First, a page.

It happened at the worse time of the year. Cathy, and I left our house early in the morning to do our last minute groceries for New Year’s Eve dinner. And since it was New Year’s Day, our “stay in” house helper, Lizel, was also on her day-off. The day went well. Cath and I even watched a movie and then we got the groceries we wanted. We were headed home, excited to cook dinner, drink some wine, do Facebook, watch tv and then witness the fireworks display in our neighborhood. We arrived home around 4 pm.
When I was about to unload the boxes of groceries, Cathy asked me: “do you have the keys to the house?” Now, those are the words that translate to “Houston, we have a problem.” There are three sets of keys to the house, and Cathy, I and Lizel had a set each. I did not bring my keys that day. I presumed Cathy would be bringing her keys as she always did. Cathy rummaged through her bag once more and looked at me. “My keys are not here.” She said. “I might have left them on the side table in our room.” So there is that problem on the eve of the New Year: we were locked out of our house. We tried calling Lizel, but there was no response. It turned out that she was navigating her way through the maze called Divisoria at that time. Eventually, she texted us to say that she would hurry back home to open the door. But that would be around 8:00 p.m. What should we do in the meantime?
We think. We took on the hat of being burglars of our house. We went around and looked for the weak points. The goal is clear: to get inside the house without Lizel coming back. Part of my mind was watching the past: “I should have brought my keys.” But then another part was saying: “This is a situation where thinking is needed. You are trained for this. Go figure it out.” For the next three hours, I focused on the job that needed to be done: to get into the house without the keys. I tried several ways. The focus at first was to look for some opening in the windows. There was one. Eventually, we had to concentrate on the door. We need to open the door without the keys.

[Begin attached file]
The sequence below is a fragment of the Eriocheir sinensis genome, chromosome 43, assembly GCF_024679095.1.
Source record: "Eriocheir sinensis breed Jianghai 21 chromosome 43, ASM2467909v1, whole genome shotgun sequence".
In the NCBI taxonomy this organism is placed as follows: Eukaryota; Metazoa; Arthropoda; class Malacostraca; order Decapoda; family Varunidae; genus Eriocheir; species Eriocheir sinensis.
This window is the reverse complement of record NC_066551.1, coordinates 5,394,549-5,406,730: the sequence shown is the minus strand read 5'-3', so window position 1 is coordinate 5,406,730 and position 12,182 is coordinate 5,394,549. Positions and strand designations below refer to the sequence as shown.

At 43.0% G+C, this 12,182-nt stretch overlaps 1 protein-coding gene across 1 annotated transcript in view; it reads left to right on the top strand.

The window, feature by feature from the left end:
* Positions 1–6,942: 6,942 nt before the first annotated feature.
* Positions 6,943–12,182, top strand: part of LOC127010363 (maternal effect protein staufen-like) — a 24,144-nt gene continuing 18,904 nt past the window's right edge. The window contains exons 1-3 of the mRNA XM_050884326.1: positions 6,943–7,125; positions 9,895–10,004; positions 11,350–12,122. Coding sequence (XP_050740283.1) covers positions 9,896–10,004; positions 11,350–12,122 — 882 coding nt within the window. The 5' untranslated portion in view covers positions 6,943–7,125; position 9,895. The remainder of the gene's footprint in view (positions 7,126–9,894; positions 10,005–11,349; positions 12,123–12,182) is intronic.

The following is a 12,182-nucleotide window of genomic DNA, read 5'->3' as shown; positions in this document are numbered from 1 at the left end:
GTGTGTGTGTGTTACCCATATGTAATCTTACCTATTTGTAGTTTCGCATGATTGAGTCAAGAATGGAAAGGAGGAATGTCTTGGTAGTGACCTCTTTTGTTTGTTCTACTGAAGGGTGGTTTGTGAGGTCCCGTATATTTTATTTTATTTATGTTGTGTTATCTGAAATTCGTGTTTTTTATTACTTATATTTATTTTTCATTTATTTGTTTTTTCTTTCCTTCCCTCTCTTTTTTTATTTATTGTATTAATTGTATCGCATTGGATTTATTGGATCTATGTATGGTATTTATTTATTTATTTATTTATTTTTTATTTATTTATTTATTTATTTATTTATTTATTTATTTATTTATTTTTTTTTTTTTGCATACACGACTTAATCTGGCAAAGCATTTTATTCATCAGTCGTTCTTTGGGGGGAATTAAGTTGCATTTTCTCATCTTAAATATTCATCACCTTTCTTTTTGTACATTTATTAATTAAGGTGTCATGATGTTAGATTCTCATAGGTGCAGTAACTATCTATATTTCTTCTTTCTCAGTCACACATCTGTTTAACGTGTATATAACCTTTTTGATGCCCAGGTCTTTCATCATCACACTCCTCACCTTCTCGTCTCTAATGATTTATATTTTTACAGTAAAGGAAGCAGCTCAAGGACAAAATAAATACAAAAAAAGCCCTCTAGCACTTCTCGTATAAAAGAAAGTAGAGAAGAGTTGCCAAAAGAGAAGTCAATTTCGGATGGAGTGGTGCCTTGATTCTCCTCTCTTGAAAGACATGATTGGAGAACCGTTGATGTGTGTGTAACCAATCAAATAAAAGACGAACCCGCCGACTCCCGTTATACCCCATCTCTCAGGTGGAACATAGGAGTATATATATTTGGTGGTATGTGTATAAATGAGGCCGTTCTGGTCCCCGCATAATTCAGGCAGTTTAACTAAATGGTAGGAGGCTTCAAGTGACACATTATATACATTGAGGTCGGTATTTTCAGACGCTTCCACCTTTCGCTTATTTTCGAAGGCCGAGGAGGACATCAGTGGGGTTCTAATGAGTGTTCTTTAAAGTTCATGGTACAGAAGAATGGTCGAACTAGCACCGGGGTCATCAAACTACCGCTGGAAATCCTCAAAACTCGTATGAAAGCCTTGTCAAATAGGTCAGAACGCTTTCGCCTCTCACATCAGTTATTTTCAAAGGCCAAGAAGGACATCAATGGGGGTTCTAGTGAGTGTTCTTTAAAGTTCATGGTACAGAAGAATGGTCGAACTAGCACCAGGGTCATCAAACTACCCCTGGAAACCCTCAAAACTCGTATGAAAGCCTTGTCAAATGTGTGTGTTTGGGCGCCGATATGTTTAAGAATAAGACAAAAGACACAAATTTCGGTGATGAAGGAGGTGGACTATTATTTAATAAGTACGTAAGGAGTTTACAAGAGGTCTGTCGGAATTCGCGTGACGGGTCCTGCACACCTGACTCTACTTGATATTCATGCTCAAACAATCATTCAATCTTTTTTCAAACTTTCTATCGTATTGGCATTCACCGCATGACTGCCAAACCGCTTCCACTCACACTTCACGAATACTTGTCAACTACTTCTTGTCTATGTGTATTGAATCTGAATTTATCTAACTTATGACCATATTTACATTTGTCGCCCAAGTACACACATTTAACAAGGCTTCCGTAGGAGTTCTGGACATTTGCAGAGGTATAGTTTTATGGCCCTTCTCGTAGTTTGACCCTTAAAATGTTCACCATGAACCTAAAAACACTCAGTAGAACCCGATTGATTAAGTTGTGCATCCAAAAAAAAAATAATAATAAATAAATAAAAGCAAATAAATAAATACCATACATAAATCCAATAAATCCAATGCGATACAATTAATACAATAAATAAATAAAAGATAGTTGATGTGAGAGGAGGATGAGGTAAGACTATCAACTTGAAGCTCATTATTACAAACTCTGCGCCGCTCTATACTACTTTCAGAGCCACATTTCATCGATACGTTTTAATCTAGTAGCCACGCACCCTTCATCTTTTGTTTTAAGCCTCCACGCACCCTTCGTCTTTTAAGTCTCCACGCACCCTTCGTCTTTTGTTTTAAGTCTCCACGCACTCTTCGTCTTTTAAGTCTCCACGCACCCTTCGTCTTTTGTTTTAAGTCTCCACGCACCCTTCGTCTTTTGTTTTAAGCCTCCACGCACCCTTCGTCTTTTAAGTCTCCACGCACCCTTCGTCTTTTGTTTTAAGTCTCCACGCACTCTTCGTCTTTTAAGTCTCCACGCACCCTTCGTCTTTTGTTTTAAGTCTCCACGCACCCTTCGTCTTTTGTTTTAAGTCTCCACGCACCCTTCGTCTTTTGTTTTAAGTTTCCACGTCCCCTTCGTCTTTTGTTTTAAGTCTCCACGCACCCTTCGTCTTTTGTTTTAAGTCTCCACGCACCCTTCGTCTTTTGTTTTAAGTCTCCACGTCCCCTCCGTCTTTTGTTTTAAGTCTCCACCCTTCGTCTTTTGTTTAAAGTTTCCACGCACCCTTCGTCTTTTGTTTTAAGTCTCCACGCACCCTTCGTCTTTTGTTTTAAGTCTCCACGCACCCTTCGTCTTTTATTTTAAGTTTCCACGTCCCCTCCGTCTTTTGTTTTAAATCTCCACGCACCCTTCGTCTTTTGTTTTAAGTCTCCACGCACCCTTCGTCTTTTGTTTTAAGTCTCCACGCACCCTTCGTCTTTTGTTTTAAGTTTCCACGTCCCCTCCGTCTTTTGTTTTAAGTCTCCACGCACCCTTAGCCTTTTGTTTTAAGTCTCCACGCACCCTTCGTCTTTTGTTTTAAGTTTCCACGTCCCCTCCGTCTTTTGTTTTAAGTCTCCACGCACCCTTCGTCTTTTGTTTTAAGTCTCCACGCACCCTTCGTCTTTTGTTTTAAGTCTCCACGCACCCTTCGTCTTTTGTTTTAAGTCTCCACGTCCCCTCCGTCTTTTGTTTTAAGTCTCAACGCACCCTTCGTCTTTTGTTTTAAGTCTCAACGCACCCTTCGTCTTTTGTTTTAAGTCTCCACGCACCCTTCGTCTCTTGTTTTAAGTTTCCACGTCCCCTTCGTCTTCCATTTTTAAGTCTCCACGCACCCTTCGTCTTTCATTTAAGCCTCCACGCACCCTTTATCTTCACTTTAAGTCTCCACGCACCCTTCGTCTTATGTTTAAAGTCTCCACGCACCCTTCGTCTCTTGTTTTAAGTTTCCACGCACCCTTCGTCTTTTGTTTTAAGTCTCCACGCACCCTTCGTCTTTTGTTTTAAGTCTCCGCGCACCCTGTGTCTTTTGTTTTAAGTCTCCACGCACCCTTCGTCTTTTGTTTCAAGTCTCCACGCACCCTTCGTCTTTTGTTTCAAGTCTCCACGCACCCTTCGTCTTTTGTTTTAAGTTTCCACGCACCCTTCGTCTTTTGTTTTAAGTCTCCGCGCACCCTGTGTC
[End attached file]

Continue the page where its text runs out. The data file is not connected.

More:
We tried around 15 “open-the-door” strategies. We used hangers, wires, strings, water pipes, broken eyeglass frames, paper, credit cards, a wrench, a bicycle basket, power cords, and almost anything that our hands can work on. We even tried pulling the door back and forth. A condition, of course, is that we should not break down the door or destroy the lock system or break windows. We failed in each of those attempts, and each failure builds frustration. But whenever I sensed frustration, I simply told myself: “This is what you are teaching the kids, that they should use their minds, to think laterally, to experiment unceasingly.” Shame was a big motivator. Besides, Lizel was just 4 hours away, if we fail, we will still get into the house by 8:00 pm.
Eventually, a strategy worked, and we were able to enter the house. It was a success! We immediately texted Lizel not to proceed home and to enjoy her New Year with her sister. I will never forget this experience as it challenged me to use everything that I know and have learned on thinking and getting the job done. Happy new year everyone! Here’s to more thinking and not giving up in the face of failures (be it large or small like being locked out of your home on New Year Eve.)